“This is Station 1. We read poems, mostly funny poems. Then we vote for the poem that we like best. We can record it for Seesaw. But the important part is that we have to read it without laughing but with expression so our audience can tell we like it.”
“And this is Station 2. Here we practice reading information. Today we are reading about sharks. When we finish, we tell our partner two things we learned about sharks and if we have any questions that we would still like answered about sharks.”
“And this is Station 3 and here we practice tongue twisters. We try to read them as fast as we can but we have to make sure that we say each word exactly the way it is written. Sometimes it’s hard. We try to beat our personal highest number of reading any one in a row”
“And this is Station 4 where you can read anything you want. We use this station last because it’s the most fun and if you are not causing trouble, you can stay here as long as you want because it’s important to build your stamina.”
What did you see and hear on this mini-tour of 4 Reading Stations?
What did you learn about reading through the words of the student explanations?
What were they working on?
Can you see and hear these kiddos?
Where was I?
In a bookstore
Eavesdropping on two boys who were book shopping for real,
But also “playing school” . . .
There were so many questions I wanted to ask,
but I listened and watched as I sat reading my own book, hoping I was holding it right side up as I was also scribbling down notes as fast as I could write. The joy and the seriousness juxtaposed in their words as they read.
What routines would students take from your classroom to play school?
What would they tell an observer about your beliefs and practices?
If . . .
I were to engage in Repeated Reading for whole class Tier 1 instruction, what would that look like?
Which of these would signal the beginning of quality instruction?
A. “Read the passage. Record your time. Reread the passage. Record your time. Read a third time. Record your time. Turn in your passage and your scores.”
B. “Listen as I read this poem that I have put on the screen. Watch and listen especially for the ‘goal’ for my reading. Class, today I am sharing one of my favorite poems because I want you to listen for both the rhyme and rhythm in this poem because – it’s almost like a song! . . .”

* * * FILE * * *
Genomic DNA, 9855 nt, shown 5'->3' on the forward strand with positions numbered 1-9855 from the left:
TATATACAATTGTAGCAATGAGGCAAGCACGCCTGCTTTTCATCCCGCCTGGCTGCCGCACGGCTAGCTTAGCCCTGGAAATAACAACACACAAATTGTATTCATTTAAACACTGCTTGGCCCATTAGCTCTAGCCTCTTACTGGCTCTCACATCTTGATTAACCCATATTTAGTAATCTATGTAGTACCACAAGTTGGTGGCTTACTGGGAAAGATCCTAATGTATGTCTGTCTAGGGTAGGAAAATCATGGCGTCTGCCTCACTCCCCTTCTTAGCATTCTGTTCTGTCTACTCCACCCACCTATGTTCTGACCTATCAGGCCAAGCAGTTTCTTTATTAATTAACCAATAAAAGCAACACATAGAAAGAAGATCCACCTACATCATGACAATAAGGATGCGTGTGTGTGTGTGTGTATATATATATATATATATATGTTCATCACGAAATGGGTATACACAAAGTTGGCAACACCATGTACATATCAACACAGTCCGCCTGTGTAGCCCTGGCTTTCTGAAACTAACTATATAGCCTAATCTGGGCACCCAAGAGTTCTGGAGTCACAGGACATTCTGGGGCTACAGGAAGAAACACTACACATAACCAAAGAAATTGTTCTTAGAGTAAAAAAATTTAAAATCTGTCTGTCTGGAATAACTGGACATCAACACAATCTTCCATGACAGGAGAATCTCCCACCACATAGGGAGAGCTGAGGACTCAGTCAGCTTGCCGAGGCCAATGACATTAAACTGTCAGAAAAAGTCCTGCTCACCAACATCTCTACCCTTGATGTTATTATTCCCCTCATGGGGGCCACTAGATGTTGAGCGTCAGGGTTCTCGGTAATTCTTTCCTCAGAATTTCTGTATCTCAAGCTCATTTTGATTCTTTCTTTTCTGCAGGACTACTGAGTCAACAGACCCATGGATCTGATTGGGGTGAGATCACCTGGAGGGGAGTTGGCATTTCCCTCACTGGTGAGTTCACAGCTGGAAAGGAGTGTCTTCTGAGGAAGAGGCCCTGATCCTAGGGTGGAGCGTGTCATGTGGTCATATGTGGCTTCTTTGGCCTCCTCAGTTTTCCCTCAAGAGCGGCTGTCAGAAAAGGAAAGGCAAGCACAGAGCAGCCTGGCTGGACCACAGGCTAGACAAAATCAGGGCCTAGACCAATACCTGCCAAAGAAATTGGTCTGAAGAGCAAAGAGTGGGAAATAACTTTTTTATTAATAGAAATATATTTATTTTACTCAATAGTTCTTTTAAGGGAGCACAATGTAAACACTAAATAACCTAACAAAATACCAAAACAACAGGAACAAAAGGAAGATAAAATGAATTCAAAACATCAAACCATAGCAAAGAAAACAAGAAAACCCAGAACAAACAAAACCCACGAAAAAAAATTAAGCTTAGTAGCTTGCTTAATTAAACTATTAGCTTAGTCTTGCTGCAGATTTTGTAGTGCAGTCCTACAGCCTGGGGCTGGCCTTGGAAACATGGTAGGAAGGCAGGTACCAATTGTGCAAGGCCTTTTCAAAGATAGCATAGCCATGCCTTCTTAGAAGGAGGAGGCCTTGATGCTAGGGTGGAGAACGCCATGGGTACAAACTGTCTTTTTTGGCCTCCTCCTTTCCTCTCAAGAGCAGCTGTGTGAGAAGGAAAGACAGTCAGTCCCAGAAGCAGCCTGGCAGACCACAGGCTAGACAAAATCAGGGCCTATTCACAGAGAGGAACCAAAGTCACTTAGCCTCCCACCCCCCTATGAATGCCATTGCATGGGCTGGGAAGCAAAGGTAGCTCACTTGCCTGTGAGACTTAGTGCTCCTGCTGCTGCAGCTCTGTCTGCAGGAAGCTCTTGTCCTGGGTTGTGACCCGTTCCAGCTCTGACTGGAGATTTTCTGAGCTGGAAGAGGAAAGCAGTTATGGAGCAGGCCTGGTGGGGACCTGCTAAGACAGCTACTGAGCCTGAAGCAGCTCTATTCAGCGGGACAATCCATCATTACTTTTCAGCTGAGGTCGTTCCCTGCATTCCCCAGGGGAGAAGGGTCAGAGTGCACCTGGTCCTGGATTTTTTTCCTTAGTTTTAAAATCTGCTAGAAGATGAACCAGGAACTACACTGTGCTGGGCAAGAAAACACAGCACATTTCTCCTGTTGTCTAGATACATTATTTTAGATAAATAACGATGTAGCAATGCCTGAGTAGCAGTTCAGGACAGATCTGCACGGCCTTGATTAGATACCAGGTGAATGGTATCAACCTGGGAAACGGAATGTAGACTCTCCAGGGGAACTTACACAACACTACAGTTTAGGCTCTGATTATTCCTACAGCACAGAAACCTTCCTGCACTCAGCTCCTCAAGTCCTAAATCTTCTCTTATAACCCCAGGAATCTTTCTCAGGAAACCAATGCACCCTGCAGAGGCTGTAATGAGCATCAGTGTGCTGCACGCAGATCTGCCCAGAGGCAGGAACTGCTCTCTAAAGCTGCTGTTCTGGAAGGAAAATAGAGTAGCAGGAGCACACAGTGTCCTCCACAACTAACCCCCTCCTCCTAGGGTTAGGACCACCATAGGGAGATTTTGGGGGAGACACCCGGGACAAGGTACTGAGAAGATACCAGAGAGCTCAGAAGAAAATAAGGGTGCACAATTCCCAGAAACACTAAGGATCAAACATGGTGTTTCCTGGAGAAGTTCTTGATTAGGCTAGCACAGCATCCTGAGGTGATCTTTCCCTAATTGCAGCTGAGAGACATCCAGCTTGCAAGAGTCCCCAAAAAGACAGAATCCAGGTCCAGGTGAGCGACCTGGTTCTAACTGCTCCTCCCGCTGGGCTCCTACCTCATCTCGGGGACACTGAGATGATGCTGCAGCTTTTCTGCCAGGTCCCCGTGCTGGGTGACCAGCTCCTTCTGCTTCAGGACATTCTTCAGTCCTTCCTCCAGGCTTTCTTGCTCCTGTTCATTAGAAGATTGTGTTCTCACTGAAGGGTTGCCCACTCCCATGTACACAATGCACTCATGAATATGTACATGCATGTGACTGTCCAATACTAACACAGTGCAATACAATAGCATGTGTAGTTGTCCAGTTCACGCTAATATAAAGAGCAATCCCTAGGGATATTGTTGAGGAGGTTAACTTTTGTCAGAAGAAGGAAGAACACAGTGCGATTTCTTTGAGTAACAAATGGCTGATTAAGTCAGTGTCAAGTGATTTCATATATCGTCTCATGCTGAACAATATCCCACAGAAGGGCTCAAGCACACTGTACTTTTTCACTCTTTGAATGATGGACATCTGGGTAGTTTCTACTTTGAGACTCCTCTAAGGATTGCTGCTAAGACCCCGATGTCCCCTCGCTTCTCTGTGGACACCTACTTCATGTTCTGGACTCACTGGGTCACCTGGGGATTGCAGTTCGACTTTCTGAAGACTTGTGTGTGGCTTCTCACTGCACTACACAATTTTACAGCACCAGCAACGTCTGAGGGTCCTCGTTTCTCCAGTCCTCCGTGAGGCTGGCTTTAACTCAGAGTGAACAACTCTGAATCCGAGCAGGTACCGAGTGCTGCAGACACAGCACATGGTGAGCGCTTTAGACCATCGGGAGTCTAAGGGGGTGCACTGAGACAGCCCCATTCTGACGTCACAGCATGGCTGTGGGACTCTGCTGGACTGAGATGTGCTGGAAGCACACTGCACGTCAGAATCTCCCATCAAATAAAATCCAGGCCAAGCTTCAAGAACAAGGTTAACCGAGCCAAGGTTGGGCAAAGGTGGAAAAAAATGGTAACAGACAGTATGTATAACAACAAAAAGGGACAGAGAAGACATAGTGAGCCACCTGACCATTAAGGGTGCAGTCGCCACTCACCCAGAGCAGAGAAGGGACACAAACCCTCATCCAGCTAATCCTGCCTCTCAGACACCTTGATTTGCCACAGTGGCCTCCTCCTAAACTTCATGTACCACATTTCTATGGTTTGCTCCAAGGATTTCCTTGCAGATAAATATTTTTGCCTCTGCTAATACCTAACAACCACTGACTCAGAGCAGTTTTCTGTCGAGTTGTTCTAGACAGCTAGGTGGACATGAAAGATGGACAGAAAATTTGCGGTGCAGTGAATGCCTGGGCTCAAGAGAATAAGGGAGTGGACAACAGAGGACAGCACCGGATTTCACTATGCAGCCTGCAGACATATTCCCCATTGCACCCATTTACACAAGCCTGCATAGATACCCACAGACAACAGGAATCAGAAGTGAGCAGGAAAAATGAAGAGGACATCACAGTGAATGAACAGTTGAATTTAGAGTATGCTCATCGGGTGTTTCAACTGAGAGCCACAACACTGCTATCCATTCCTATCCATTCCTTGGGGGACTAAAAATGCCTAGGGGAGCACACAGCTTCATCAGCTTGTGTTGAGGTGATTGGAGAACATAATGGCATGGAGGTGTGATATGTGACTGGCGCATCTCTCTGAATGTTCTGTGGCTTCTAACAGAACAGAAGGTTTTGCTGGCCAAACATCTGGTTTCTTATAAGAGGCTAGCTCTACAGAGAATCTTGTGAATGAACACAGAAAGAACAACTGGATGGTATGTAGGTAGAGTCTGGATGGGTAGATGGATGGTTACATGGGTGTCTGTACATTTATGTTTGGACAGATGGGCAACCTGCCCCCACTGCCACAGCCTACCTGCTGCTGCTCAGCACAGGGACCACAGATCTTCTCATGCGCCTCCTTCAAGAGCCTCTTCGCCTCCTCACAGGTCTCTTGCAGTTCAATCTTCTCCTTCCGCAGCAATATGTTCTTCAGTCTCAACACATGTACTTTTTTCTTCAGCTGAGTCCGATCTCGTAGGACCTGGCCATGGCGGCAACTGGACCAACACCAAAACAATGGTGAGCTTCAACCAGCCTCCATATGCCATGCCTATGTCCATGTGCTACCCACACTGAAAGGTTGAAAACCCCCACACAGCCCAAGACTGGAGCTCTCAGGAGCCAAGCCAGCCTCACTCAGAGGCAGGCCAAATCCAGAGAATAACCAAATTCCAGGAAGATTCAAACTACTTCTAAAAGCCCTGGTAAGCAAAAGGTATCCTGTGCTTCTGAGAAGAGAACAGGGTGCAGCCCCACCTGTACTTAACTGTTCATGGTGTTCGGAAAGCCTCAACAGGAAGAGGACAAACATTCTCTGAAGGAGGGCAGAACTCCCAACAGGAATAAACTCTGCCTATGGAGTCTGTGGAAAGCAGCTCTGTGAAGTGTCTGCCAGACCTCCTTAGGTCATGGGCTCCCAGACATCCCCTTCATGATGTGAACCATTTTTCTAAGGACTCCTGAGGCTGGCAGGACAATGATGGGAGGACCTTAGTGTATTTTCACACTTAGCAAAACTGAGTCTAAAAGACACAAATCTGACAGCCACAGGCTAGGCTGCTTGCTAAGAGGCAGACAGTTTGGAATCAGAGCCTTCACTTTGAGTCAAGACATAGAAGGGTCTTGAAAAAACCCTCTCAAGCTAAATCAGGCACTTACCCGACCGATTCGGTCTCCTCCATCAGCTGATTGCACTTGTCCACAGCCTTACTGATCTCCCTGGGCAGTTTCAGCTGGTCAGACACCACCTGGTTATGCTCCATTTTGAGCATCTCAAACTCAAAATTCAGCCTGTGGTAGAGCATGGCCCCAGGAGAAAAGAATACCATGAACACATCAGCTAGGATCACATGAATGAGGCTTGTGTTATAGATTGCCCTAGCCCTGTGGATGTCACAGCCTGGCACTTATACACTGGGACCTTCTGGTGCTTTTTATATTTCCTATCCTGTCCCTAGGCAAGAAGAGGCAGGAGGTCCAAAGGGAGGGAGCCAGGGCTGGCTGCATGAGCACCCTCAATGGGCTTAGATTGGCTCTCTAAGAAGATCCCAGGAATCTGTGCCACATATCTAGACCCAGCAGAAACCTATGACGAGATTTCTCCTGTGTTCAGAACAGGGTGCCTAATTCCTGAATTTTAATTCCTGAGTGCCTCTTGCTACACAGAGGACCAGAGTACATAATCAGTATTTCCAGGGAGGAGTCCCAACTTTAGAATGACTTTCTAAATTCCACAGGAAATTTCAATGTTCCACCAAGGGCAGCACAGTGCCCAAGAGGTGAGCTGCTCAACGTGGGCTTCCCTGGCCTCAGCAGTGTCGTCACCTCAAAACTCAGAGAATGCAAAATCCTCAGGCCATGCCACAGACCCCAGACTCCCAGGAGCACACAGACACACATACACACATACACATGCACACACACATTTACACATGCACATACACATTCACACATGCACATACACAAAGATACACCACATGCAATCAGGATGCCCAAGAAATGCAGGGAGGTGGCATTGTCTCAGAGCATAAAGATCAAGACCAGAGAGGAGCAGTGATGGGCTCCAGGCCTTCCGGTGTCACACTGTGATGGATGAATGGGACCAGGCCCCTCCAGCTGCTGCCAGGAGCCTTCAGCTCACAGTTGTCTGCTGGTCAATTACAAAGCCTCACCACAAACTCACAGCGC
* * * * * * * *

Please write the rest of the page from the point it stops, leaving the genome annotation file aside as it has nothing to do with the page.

C. “Today, I am going to demonstrate one way that readers read fluently and with prosody. Remember we have been talking about prosody which means sounding like ‘talk’ and your goals may be: volume, expression, accuracy, or phrasing. Listen carefully to be ready to tell your partner which you think is my goal focus as I read the first stanza . . .”
What are you thinking?
Which one is the best choice?
Of course, it depends . . .
It’s hard to tell from just a few sentences, BUT:
A. Telling. No instruction. NO!
B. Rhyme and rhythm are important, but what is the driving WHY?
C. Student goals sound like they are individualized and the talk about fluency and prosody sounds connected to student goals.
Continue to Study
Study the Students
What do they need?
What’s your purpose?
(In case you missed it, Part 1 Here)
What do you see? Half full? Half empty?
We’ve been using repeated readings in instruction and intervention for awhile. Do we remember why? Do we remember the purpose?
A Standard, Trusted Source: What Works Clearinghouse
“Repeated reading was found to have potentially positive effects on reading comprehension and no discernible effects on alphabetics, reading fluency, and general reading achievement for students with learning disabilities.” Repeated reading was found to have potentially positive effects on reading comprehension and no discernible effects on alphabetics, reading fluency, and general reading achievement for students with learning disabilities.
What did I miss? The title was
Students with a Specific Learning Disability” (color emphasis is mine)
But nothing for K-4 . . . just noting that detail.
So with a re-check . . . I find:
“Repeated reading is an academic practice that aims to increase oral reading fluency. Repeated reading can be used with students who have developed initial word reading skills but demonstrate inadequate reading fluency for their grade level. During repeated reading, a student sits in a quiet location with a teacher and reads a passage aloud at least three times. Typically, the teacher selects a passage of about 50 to 200 words in length. If the student misreads a word or hesitates for longer than 5 seconds, the teacher reads the word aloud, and the student repeats the word correctly. If the student requests help with a word, the teacher reads the word aloud or provides the definition. The student rereads the passage until he or she achieves a satisfactory fluency level.”
Checking the results . . . again for comprehension . . . two studies . . . grades 5-12.
Note: NO Effectiveness Rating for Reading Fluency
(Note video available: Using the WWC to Find Strong or Moderate Evidence – link)
209 Resources listed that are clickable to tell you what the results are. Link
A Second Source: Visible Learning in Literacy by Fisher, Frey and Hattie
An effect size of 0.67 is an important one. It has a strong potential to lead to accelerated growth for students matching those in the studies. Further digging into the actual studies to determine procedures, grade levels, instructional routines, etc. are warranted.
And yet . . . Cautionary Tale . . . . Surface Learning – Constrained Skills (Chapter 2 Link)
So how can TWO different reputable sources have different results?
- Their metrics are different.